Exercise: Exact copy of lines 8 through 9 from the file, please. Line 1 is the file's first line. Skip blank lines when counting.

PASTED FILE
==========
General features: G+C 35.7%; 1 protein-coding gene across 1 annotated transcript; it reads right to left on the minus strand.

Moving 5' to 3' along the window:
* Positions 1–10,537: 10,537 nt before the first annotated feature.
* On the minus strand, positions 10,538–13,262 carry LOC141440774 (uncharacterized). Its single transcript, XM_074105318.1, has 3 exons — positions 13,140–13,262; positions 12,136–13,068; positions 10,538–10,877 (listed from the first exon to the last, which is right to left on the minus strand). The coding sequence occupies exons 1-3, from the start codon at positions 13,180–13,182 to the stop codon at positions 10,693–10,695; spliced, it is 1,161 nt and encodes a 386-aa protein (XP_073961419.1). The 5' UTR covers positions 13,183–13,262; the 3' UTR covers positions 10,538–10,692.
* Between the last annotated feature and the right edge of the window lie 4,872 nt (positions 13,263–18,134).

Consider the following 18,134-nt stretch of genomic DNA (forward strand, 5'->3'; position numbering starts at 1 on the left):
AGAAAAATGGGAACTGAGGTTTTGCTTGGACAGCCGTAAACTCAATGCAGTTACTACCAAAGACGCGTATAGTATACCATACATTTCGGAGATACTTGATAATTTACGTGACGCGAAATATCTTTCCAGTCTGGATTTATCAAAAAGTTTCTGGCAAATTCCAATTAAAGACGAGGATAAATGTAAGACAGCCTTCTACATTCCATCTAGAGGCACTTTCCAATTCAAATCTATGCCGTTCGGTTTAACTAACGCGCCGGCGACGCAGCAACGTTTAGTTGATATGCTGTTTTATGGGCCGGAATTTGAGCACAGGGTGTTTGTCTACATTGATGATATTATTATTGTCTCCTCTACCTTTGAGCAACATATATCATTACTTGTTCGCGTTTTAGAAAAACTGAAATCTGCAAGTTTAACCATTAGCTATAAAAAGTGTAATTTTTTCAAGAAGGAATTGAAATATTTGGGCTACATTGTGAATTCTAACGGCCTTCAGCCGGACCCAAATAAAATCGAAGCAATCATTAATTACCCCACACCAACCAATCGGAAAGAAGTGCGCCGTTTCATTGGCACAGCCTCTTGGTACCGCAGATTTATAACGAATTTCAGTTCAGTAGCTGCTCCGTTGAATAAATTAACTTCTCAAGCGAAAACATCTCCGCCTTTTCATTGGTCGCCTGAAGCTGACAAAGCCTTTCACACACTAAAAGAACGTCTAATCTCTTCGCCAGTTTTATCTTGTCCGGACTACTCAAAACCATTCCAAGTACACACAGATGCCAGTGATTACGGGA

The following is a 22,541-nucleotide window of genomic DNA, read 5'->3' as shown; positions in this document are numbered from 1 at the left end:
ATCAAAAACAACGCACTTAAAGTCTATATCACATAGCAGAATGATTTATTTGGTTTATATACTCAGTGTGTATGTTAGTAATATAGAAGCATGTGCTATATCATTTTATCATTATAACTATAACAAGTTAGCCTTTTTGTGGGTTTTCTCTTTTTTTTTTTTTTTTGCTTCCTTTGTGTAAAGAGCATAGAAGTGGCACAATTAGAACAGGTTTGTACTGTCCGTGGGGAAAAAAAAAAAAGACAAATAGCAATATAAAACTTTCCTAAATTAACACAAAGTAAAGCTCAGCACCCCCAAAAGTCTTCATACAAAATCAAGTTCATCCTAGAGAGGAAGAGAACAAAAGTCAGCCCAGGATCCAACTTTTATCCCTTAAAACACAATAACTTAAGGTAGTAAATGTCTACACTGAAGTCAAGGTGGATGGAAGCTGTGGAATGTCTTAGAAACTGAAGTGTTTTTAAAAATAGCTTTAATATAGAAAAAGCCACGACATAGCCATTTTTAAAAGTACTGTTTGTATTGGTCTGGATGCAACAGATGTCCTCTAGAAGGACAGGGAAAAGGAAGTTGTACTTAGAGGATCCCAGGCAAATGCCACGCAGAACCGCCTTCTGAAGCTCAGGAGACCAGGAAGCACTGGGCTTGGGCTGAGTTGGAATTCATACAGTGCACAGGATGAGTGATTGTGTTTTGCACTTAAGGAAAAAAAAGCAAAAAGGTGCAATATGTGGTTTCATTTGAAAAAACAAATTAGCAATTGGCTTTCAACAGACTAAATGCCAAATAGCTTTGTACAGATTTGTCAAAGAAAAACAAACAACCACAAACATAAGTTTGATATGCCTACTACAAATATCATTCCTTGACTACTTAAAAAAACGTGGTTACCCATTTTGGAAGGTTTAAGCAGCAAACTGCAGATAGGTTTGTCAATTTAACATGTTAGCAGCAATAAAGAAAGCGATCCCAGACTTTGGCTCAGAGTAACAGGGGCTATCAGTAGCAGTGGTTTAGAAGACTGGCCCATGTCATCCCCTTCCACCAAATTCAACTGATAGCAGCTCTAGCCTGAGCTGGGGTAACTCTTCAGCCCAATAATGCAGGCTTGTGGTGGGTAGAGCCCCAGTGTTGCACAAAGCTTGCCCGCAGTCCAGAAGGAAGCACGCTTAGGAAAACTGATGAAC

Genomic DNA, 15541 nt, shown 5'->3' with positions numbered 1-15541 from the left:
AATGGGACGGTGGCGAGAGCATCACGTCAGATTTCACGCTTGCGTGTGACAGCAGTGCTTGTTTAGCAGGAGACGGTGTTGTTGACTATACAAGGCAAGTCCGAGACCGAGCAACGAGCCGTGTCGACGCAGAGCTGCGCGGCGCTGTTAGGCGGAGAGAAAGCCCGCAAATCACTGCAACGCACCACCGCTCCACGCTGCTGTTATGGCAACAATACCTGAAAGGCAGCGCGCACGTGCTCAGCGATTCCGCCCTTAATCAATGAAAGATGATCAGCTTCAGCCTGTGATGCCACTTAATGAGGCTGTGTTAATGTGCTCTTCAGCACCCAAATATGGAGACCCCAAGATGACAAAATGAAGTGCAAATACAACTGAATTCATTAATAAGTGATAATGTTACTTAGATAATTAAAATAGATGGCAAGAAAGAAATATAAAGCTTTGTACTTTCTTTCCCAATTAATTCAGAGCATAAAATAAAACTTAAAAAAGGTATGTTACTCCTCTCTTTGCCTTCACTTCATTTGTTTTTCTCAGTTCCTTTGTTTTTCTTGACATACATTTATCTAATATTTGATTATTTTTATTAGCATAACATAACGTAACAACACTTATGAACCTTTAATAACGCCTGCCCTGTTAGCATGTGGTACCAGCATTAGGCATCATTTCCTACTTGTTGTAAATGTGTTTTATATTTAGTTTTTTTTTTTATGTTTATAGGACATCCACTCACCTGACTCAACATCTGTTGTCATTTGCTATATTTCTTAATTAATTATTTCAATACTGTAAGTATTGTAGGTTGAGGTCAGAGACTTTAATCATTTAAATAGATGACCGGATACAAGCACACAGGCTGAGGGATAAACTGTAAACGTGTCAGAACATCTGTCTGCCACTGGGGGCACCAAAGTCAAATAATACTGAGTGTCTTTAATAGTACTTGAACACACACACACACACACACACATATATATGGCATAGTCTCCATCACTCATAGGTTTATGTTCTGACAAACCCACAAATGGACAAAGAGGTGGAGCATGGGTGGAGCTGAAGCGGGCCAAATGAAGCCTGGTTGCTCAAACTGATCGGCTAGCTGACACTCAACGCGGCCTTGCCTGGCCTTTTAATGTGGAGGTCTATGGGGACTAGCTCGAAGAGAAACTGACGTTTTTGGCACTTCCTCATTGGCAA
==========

The following is a 22,541-nucleotide window of genomic DNA, read 5'->3' as shown; positions in this document are numbered from 1 at the left end:
ATCAAAAACAACGCACTTAAAGTCTATATCACATAGCAGAATGATTTATTTGGTTTATATACTCAGTGTGTATGTTAGTAATATAGAAGCATGTGCTATATCATTTTATCATTATAACTATAACAAGTTAGCCTTTTTGTGGGTTTTCTCTTTTTTTTTTTTTTTTGCTTCCTTTGTGTAAAGAGCATAGAAGTGGCACAATTAGAACAGGTTTGTACTGTCCGTGGGGAAAAAAAAAAAAGACAAATAGCAATATAAAACTTTCCTAAATTAACACAAAGTAAAGCTCAGCACCCCCAAAAGTCTTCATACAAAATCAAGTTCATCCTAGAGAGGAAGAGAACAAAAGTCAGCCCAGGATCCAACTTTTATCCCTTAAAACACAATAACTTAAGGTAGTAAATGTCTACACTGAAGTCAAGGTGGATGGAAGCTGTGGAATGTCTTAGAAACTGAAGTGTTTTTAAAAATAGCTTTAATATAGAAAAAGCCACGACATAGCCATTTTTAAAAGTACTGTTTGTATTGGTCTGGATGCAACAGATGTCCTCTAGAAGGACAGGGAAAAGGAAGTTGTACTTAGAGGATCCCAGGCAAATGCCACGCAGAACCGCCTTCTGAAGCTCAGGAGACCAGGAAGCACTGGGCTTGGGCTGAGTTGGAATTCATACAGTGCACAGGATGAGTGATTGTGTTTTGCACTTAAGGAAAAAAAAGCAAAAAGGTGCAATATGTGGTTTCATTTGAAAAAACAAATTAGCAATTGGCTTTCAACAGACTAAATGCCAAATAGCTTTGTACAGATTTGTCAAAGAAAAACAAACAACCACAAACATAAGTTTGATATGCCTACTACAAATATCATTCCTTGACTACTTAAAAAAACGTGGTTACCCATTTTGGAAGGTTTAAGCAGCAAACTGCAGATAGGTTTGTCAATTTAACATGTTAGCAGCAATAAAGAAAGCGATCCCAGACTTTGGCTCAGAGTAACAGGGGCTATCAGTAGCAGTGGTTTAGAAGACTGGCCCATGTCATCCCCTTCCACCAAATTCAACTGATAGCAGCTCTAGCCTGAGCTGGGGTAACTCTTCAGCCCAATAATGCAGGCTTGTGGTGGGTAGAGCCCCAGTGTTGCACAAAGCTTGCCCGCAGTCCAGAAGGAAGCACGCTTAGGAAAACTGATGAAC